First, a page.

Ugandan MPs have until April 30 to return iPads issued to them in 2016 or pay a residual fee at the end of their five-year tenure.
In a letter addressed to the legislators, the Clerk to Parliament, Jane Kibirige, said parliament has valued the iPads for disposal depending on the type and year of purchase, reports the Daily Monitor.
Kibirige said MPs who are unable to return the gadget can purchase them at a disposal price set by the House or risk an amount corresponding to the iPad being deducted from their emolument to recover the cost.
“The Parliamentary Commission through the Contracts Committee has approved the disposal of iPads by sale to the current users. The decision was informed by the fact that these iPads have since become part and parcel of the current holder and carry data personal to them,” read the March 31 letter in part.
She added: “The amount corresponding to the iPad you hold shall be deducted from your emolument of May 2021 to recover the cost of the iPad in your possession. However, if you prefer not to pay for the iPad and would like to return it to the commission, you are requested to inform the Clerk to Parliament to that effect in writing by April 30.”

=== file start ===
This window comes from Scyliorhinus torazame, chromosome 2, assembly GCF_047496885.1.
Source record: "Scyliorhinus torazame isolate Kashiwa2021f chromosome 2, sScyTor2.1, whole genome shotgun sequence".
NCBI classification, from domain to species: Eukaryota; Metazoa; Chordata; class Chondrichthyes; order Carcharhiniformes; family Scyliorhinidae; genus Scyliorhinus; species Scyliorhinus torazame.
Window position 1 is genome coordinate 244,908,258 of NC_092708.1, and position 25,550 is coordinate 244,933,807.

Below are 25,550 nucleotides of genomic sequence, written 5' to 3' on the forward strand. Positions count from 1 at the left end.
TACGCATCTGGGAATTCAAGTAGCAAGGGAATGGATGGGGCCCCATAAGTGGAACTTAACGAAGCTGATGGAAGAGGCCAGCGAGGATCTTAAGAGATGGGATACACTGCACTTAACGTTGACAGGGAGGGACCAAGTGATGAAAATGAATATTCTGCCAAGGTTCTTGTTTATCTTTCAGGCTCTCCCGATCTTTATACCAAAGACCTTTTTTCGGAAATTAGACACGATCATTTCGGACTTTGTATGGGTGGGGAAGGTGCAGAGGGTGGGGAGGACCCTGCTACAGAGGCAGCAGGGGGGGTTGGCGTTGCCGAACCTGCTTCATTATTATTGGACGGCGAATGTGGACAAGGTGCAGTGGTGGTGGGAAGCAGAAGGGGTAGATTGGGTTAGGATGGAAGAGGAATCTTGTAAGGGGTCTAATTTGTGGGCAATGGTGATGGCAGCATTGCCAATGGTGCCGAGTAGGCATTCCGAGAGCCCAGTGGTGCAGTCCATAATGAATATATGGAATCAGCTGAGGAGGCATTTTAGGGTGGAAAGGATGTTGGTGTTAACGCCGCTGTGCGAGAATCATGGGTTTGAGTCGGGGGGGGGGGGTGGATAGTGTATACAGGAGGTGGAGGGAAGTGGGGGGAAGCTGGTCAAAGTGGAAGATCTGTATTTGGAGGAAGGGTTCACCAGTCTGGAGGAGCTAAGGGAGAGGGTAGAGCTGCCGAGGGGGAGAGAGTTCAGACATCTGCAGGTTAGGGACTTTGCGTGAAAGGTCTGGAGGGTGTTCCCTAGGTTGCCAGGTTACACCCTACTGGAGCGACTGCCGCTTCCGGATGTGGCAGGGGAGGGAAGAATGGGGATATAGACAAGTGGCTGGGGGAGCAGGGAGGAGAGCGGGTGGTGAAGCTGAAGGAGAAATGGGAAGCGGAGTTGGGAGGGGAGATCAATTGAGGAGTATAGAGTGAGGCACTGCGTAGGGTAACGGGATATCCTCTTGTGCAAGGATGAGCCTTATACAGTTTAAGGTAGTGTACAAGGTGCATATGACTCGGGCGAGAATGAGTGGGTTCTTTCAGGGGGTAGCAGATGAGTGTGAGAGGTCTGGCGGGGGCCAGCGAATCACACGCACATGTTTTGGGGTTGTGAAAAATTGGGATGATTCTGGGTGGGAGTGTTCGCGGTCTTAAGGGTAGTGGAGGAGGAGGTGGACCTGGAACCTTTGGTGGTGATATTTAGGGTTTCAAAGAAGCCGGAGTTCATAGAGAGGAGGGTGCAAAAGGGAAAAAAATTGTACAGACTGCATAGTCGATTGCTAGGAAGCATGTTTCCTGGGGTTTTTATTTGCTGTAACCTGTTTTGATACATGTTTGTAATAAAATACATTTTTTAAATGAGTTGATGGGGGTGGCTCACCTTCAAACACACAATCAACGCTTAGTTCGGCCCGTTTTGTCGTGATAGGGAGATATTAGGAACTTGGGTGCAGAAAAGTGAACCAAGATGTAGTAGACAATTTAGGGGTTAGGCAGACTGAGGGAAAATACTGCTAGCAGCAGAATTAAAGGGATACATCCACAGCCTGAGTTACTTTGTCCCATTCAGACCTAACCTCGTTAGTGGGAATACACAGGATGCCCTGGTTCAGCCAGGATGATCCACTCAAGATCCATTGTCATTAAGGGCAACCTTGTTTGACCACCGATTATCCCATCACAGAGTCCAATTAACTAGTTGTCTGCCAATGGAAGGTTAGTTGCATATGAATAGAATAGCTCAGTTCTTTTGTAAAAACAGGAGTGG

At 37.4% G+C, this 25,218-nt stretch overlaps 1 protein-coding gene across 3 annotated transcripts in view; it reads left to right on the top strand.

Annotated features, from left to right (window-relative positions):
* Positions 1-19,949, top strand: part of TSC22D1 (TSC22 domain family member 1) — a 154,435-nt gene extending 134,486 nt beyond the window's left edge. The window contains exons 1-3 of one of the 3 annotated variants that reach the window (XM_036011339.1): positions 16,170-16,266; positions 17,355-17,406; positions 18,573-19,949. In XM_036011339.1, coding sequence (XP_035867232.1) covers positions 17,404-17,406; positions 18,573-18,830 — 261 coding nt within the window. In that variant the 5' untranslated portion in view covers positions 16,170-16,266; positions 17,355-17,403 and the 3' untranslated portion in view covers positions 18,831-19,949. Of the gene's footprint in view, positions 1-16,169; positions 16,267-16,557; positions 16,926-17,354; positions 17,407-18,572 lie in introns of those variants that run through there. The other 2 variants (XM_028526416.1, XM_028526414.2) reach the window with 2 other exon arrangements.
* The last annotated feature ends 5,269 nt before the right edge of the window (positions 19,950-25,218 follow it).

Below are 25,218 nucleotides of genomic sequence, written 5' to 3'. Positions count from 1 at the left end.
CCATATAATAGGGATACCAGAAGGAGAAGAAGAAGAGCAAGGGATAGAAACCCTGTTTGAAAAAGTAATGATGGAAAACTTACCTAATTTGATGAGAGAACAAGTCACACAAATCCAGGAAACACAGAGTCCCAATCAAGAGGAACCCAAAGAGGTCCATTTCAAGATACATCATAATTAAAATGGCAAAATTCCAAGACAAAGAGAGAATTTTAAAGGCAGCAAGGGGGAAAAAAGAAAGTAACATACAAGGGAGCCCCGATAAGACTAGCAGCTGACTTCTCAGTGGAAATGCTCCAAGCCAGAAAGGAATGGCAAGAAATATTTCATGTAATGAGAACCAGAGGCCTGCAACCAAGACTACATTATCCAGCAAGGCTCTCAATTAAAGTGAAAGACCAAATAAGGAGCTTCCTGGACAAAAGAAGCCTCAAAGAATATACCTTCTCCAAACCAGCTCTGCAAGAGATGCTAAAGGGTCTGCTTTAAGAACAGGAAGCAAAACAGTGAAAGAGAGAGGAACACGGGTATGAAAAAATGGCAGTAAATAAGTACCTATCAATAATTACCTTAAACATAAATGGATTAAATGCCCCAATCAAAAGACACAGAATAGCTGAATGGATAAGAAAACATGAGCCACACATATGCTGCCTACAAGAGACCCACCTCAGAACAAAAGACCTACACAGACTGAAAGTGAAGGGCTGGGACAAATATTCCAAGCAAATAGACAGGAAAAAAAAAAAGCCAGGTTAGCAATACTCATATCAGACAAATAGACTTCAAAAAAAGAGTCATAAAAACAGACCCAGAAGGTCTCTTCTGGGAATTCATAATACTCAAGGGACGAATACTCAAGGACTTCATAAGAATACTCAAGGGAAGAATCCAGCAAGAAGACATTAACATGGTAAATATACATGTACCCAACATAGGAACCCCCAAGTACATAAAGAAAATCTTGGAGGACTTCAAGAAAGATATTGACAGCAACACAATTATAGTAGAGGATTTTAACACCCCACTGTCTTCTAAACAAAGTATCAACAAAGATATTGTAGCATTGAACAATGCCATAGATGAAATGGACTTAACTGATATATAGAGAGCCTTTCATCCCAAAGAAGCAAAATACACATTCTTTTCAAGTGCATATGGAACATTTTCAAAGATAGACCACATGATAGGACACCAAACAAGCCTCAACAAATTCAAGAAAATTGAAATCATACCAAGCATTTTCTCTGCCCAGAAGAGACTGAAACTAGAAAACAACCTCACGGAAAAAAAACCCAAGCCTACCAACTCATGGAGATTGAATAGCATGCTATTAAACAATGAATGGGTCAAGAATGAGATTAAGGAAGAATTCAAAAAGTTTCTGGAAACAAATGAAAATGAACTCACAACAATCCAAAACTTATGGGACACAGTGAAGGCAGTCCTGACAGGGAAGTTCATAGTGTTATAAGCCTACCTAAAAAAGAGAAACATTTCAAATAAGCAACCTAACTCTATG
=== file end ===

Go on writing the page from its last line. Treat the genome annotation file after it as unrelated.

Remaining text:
According to the news outlet, MPs who were given iPad Air 2 (2014) to help facilitate their work will pay Sh16,000 (USh550,000) to retain them. Those with Apple iPad 9.9 32Gb (2018) will part with Sh17, 000 (USh600,000) while those who were given Apple iPad 9.7, 128Gb (2018), are to pay Sh20,000 (USh700,000).
Speaking to The East African, Butambala County MP Muwanga Kivumbi said most legislators have no qualms retaining the iPads as they hold sensitive data and have indirectly become their personal property.
“These iPads have become our personal items and they store a lot of our information that we do not wish to lose. The money parliament is asking for is very little and I am sure all MPs can afford it,” said Kivumbi.
Defending the 2013 initiative to improve e-government, then-parliamentary commissioner, Emmanuel Dombo, said the move to give MPs iPads, at a cost of over Sh32 million ($300,000), is a cost-cutting measure.
“These iPads will be the property of individual MPs as a form of facilitation. They can use them to carry out quick research during plenary sessions in order to make meaningful contributions to debates,” said Dombo.
Setting the record straight, Elijah Okupa, a commissioner, noted that because of depreciation, the gadgets will not be handed down to new members.
“They (iPads) would be Parliament property but when someone uses one for five years you don’t expect it to be in shape for use by another legislator for another five years,” said Okupa.